Daily, snackable writings and podcasts to spur changes in thinking.
Building a blueprint for a better brain by tinkering with the code.
March 25th, 2022
This episode is dedicated to @meaning_monkey
Writing carries an inherent nostalgia. Like taking a Polaroid. It’s rather cute that the Polaroid camera fell out of use almost completely, replaced by more convenient technologies, and then made a small but respectable comeback. Snapping a picture with a Polaroid camera in the age of digital photography baked into everyone’s phone doesn’t seem rational at first glance. Why not just take a picture with your phone? The reason is because we have no nostalgia for our phones, nor the screens upon which we’ll review our photos in the future. But an actual photo fades - it shows it’s time in a way a juiced up, lit up screen never can. The Polaroid made a come back because the medium itself has nostalgia baked into it, and what is the point of taking a photo if not to lay a trap of nostalgia to be sprung at some time in the future? Writing carries a similar nostalgia, but not one that’s often recognized.
Not often recognized because the vast majority of people don’t write for pleasure, but everyone takes photos for fun. For most writing carries a strain of necessity and duress, and a reminder of school, bad grades and a confused sense of ineptitude. There’s little nostalgia in things that would be better off forgotten.
But all writing is a kind of snapshot - like the Polaroid. The words that fall onto the page aren’t the person’s actual mind being recorded, but simply expressed during that particular time. If this paragraph had been attempted a day later, the same mind would have worded it a bit differently. The reasons why are both numerous and fairly straightforward: I’ll be a slightly different person tomorrow, in a slightly different mood, and the thoughts that will have led up to the writing will have been a quite different narrative. But there’s no way to test this. I can’t try to write this paragraph again tomorrow because in that case I’ll also have the memory of this paragraph in my mind to some degree. It would likely come out different had I not taken the time today. All of this is to say that the words we print upon the universe are unique to our mind in a specific time in a specific situation. It’s as close to a snapshot of the mind as we can get.
So is a piece of writing representative of the writer’s mind? Hard to say. Maybe we can say its representative of the writer’s mind during that particular moment. But then, what if the writer goes back later and edits the piece of writing? Would that mean we now have two different representations of a writer’s mind now interacting?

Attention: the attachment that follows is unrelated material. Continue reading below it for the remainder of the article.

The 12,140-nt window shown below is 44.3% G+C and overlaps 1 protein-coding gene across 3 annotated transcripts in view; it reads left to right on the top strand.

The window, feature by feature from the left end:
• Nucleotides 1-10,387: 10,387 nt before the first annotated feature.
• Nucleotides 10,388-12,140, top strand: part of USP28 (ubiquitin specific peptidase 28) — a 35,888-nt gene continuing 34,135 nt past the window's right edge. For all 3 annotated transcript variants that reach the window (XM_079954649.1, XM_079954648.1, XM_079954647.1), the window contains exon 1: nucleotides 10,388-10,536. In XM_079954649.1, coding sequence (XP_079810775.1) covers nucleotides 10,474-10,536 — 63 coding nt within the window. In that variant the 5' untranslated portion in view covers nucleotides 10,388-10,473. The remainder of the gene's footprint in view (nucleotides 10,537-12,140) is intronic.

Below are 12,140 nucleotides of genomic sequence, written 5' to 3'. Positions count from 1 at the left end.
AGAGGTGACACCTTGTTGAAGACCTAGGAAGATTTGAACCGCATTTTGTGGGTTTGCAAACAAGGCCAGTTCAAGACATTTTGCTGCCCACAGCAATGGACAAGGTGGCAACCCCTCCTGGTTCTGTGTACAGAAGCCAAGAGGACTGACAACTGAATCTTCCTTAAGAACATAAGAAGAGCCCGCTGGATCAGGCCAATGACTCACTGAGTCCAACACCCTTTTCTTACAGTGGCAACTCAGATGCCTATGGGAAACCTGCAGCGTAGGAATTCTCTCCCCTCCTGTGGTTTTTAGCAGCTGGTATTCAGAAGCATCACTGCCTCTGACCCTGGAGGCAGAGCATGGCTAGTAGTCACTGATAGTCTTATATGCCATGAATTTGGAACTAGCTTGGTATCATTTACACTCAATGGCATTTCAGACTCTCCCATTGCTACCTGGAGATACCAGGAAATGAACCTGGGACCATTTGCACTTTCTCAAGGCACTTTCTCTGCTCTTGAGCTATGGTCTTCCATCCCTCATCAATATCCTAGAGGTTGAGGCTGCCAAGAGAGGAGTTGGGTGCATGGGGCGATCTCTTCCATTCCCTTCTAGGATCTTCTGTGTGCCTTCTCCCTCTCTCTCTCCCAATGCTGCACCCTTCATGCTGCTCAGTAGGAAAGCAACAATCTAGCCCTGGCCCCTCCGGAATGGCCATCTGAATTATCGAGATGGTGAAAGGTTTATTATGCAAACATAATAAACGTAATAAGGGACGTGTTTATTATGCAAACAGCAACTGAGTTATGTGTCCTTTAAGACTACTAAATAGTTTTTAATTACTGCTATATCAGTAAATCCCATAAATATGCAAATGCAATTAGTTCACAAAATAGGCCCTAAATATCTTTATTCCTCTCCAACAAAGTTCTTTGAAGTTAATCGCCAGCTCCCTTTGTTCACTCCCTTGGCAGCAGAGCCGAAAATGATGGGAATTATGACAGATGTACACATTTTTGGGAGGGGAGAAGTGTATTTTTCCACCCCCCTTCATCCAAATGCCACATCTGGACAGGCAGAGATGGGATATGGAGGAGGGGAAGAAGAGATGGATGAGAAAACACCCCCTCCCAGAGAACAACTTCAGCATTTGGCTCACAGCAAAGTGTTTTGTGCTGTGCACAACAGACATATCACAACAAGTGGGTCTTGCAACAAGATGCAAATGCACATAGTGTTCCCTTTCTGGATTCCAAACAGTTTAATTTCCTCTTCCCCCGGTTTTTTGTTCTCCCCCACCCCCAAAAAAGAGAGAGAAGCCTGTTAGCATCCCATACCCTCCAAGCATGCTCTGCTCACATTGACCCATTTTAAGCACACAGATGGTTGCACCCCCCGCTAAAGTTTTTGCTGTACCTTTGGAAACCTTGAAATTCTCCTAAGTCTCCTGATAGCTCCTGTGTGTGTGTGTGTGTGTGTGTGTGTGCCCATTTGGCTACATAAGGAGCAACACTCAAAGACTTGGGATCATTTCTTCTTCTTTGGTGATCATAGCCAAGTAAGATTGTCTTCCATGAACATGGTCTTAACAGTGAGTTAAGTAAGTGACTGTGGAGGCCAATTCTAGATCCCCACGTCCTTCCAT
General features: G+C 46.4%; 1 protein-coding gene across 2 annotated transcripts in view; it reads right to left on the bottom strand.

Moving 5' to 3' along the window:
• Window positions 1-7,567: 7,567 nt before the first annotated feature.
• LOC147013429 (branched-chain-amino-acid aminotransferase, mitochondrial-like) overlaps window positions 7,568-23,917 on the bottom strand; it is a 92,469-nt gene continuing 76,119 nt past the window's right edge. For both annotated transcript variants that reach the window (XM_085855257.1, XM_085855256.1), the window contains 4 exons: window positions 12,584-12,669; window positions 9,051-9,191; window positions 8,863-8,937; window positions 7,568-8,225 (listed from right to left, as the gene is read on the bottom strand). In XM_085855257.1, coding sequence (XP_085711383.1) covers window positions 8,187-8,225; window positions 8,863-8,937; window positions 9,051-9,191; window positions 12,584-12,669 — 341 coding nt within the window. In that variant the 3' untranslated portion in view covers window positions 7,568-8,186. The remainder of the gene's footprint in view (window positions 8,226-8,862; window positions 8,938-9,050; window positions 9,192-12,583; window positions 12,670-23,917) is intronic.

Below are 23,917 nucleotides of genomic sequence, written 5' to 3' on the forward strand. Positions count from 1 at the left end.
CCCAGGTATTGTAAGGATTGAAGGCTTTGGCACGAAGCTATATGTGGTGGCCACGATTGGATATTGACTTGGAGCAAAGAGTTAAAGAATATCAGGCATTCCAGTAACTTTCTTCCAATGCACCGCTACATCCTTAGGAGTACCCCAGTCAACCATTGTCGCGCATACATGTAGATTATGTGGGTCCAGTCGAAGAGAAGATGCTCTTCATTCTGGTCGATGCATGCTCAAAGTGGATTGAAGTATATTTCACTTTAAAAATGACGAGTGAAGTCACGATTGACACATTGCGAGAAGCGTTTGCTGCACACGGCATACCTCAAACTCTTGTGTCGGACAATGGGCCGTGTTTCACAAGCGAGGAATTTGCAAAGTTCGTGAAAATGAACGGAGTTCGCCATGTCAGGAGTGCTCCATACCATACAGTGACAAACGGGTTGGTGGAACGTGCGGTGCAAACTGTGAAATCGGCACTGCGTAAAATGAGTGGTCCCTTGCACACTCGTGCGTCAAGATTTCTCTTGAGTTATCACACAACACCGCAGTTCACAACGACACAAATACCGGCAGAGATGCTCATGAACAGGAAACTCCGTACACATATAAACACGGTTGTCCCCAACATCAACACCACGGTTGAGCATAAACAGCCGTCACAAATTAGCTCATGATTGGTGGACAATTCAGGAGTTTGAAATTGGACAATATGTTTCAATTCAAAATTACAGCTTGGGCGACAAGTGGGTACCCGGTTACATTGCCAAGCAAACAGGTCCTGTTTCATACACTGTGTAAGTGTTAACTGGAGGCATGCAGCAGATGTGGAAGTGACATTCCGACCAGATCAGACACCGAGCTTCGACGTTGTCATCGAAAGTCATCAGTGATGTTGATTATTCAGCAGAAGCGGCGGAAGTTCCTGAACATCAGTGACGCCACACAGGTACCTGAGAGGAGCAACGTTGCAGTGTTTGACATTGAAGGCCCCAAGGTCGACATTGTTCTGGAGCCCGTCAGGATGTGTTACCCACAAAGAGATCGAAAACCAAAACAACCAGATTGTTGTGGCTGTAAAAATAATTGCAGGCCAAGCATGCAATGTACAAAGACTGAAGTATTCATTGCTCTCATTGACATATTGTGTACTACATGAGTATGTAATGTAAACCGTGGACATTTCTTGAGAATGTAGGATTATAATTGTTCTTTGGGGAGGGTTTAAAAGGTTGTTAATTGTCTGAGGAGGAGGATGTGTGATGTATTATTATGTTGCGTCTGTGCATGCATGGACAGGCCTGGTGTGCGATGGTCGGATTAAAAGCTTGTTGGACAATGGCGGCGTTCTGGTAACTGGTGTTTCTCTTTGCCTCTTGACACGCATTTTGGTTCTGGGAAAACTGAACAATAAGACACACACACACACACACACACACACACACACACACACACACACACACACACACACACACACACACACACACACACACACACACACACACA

What’s unique to writing is that we associate it so closely with how we think, or what it’s like to be a mind in the moment, so a book looks quite literally like a record of a thinking mind. Much more so than say a painting, which really is an expression of much the same process. But not everyone thinks in brush strokes, but everyone utilizes some degree of language relative to thought.
Where is my mind while this is being written? Well, if my focus and attention is solely on what word might appear on the page next, then I suppose it might be pretty accurate to say that my mind is right here. But the moment this piece of writing is finished being written, my mind will be past it, gone, never to return - even if I come back to edit, it’ll be a different mind, a different circumstance taking the knife to an artifact of the past.
Where is my mind? Well, it was right here, but it’s gone now, and you dear reader are left to experience these words like a fresh tombstone of a past moment, like animal tracks freshly pressed - something that happened. It’s but a testament to the fact that something was here, something living, someone that didn’t want time to pass without marking the moment.
donating = loving
If you appreciate the work of Tinkered Thinking, please consider lending support. This platform can only continue and flourish with the support of readers and listeners like you.
Appreciation can be more than a feeling. Toss something in the jar if you find your thinking delightfully tinkered.